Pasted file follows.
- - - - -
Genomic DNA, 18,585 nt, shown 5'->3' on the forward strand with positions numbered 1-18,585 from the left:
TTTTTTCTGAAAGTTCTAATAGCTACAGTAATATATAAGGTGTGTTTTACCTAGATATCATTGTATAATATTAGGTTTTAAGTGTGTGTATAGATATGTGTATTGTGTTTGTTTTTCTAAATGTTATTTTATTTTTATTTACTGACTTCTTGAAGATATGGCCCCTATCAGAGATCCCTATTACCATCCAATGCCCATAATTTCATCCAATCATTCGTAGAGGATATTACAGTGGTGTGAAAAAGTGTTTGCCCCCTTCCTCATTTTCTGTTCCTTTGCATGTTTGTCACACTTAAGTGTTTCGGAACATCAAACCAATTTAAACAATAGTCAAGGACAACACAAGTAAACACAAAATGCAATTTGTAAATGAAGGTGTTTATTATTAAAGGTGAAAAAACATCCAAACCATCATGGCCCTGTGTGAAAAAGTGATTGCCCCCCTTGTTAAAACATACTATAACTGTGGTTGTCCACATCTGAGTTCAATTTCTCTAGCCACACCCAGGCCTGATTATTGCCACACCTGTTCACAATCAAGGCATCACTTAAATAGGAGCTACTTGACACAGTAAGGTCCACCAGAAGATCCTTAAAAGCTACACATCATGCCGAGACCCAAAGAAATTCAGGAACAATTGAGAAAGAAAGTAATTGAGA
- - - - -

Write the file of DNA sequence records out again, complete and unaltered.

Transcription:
Genomic DNA, 18,585 nt, shown 5'->3' on the forward strand with positions numbered 1-18,585 from the left:
TTTTTTCTGAAAGTTCTAATAGCTACAGTAATATATAAGGTGTGTTTTACCTAGATATCATTGTATAATATTAGGTTTTAAGTGTGTGTATAGATATGTGTATTGTGTTTGTTTTTCTAAATGTTATTTTATTTTTATTTACTGACTTCTTGAAGATATGGCCCCTATCAGAGATCCCTATTACCATCCAATGCCCATAATTTCATCCAATCATTCGTAGAGGATATTACAGTGGTGTGAAAAAGTGTTTGCCCCCTTCCTCATTTTCTGTTCCTTTGCATGTTTGTCACACTTAAGTGTTTCGGAACATCAAACCAATTTAAACAATAGTCAAGGACAACACAAGTAAACACAAAATGCAATTTGTAAATGAAGGTGTTTATTATTAAAGGTGAAAAAACATCCAAACCATCATGGCCCTGTGTGAAAAAGTGATTGCCCCCCTTGTTAAAACATACTATAACTGTGGTTGTCCACATCTGAGTTCAATTTCTCTAGCCACACCCAGGCCTGATTATTGCCACACCTGTTCACAATCAAGGCATCACTTAAATAGGAGCTACTTGACACAGTAAGGTCCACCAGAAGATCCTTAAAAGCTACACATCATGCCGAGACCCAAAGAAATTCAGGAACAATTGAGAAAGAAAGTAATTGAGA